“Old age is no place for sissies.” Bette Davis
One good thing right now – the employment market is ideal for people of all ages and stages to secure a role to keep earning, learning, focus and enjoy working life. Unfortunately though, we hear from mature candidates that this positivity isn’t shared by all as there is a feeling that the mature workforce is unwanted, and therefore, finding it hard to secure work.
We concur. Having gathered ad-hoc commentary over the last year via our talent communities, it does point to this bias being a very real issue. So, below we have listed the most common misconceptions touted by Hiring Managers along with a number of benefits in support of mature workers, because, they are ‘good for business’.
This represents the usual common misconceptions that regularly crop up (with monotony) as to why not to employ a mature worker:
Cost more than a younger worker in terms of salary and benefits
Are more set in their ways
Have health problems
Have less energy and focus
Regarding cost; usually, the skills required in the job determine the cost. It is not unusual that a mature worker applying for a role to have a whole host of skills and expertise that might not be required for the role. In our books, that’s perfectly ok. Typically they will be very open to meeting the pay scale and as an added advantage, will bring ‘bang for buck’.
One of the interesting facts revealed in researching hiring the mature worker fell right at the feet of the hiring process itself; often, it turns out, the person doing the hiring is younger than the mature worker and feels intimidated by a mature worker’s experience but won’t admit it.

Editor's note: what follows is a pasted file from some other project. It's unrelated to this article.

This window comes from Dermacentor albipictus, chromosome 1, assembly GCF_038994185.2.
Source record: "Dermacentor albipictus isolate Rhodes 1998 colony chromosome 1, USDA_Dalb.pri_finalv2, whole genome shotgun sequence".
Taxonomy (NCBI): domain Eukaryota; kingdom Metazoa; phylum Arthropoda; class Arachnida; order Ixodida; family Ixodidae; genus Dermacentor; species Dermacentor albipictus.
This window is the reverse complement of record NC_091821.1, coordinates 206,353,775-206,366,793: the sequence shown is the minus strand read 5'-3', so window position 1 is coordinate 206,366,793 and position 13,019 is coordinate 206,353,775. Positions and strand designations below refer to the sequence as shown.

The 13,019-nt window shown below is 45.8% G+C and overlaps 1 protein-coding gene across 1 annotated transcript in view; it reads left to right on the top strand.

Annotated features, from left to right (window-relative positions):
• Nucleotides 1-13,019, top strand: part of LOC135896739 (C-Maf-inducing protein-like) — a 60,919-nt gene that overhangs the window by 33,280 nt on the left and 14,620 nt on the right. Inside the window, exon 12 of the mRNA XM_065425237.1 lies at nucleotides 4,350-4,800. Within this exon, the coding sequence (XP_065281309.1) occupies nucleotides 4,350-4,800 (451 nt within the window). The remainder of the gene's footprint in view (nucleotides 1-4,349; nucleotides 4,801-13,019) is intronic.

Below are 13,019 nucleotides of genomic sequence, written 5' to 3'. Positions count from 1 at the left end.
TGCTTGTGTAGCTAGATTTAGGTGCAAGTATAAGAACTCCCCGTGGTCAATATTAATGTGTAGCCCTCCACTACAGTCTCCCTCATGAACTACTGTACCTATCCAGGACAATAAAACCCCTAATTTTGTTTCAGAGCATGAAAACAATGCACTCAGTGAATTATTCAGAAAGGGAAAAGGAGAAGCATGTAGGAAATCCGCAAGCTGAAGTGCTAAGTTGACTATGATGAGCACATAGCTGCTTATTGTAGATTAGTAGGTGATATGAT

Its important companies are aware of this and train Hiring Managers to use competency-based interviewing techniques, interview guides and decision-making tools to eliminate this happening. As well, ‘unconscious bias’s training is readily available to assist level-the-playing-field when interviewing e.g. www.diversityworks.org.nz
We are encouraged by Massey University’s long-running study of 11,000 older workers that reports that two-thirds are in good shape and healthy. Not only are they doing just fine, and their health is not declining, they can and want to remain in the workforce.
The most important advantage of older people is their experience. Successful older people use their brains differently, and by doing so are doing just as well as younger people. While they do things differently in general they are more conscientious, agreeable and emotional stable than younger people.
In youth we learn, in age we understand
With loads being documented about the benefits of the older worker, here are some of our ‘top-of-the-pops’ reasons you should feel comfortable having mature workers in the team:
Loyalty – where millennials can be more flighty, mature people offer stability and commitment
Data shows that people who are older stay on the job three times as long as people who are younger. For companies that are facing problems with turnover, this is a great solution!
Perspective and insight – gathered over the years, this allows them to see past the irrelevant issues that trip others up and get to the nub-of-the-issue.
Flexible – are used to being asked to flex and change and are generally happy to oblige
Fads come and go – they know what works best and they are great mentors for newer staff
Life experience – skills and qualities built up over years
Finally, as we all know, younger workers have just as many problems as older workers; they are just different problems. If hiring ageing workers is not a strategy your company currently has – you could be missing out on a huge opportunity to separate your organization from a talent perspective.
Many talent acquisition processes will fail at overcoming this bias. Why not use this as an opportunity to take advantage of the one giant talent pool that is growing in the world and it’s not 24-34-year olds!
For more information on how Frog can help you, please call us on 09 362 0528 or email firstname.lastname@example.org